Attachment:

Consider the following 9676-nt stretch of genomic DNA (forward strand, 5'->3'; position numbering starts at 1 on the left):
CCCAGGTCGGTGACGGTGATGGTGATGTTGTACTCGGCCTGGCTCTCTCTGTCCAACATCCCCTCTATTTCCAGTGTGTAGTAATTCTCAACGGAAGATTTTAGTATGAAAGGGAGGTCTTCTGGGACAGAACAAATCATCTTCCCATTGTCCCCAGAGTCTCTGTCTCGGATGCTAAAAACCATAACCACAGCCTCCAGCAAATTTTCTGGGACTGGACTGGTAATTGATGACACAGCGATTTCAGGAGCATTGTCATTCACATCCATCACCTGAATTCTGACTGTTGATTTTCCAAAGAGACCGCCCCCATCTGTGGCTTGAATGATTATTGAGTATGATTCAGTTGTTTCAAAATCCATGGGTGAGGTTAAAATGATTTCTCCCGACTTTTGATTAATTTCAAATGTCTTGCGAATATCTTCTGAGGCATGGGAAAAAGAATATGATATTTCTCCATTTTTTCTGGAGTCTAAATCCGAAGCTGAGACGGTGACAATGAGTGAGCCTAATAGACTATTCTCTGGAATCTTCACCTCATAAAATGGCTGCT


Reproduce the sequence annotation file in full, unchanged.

Consider the following 9676-nt stretch of genomic DNA (forward strand, 5'->3'; position numbering starts at 1 on the left):
CCCAGGTCGGTGACGGTGATGGTGATGTTGTACTCGGCCTGGCTCTCTCTGTCCAACATCCCCTCTATTTCCAGTGTGTAGTAATTCTCAACGGAAGATTTTAGTATGAAAGGGAGGTCTTCTGGGACAGAACAAATCATCTTCCCATTGTCCCCAGAGTCTCTGTCTCGGATGCTAAAAACCATAACCACAGCCTCCAGCAAATTTTCTGGGACTGGACTGGTAATTGATGACACAGCGATTTCAGGAGCATTGTCATTCACATCCATCACCTGAATTCTGACTGTTGATTTTCCAAAGAGACCGCCCCCATCTGTGGCTTGAATGATTATTGAGTATGATTCAGTTGTTTCAAAATCCATGGGTGAGGTTAAAATGATTTCTCCCGACTTTTGATTAATTTCAAATGTCTTGCGAATATCTTCTGAGGCATGGGAAAAAGAATATGATATTTCTCCATTTTTTCTGGAGTCTAAATCCGAAGCTGAGACGGTGACAATGAGTGAGCCTAATAGACTATTCTCTGGAATCTTCACCTCATAAAATGGCTGCT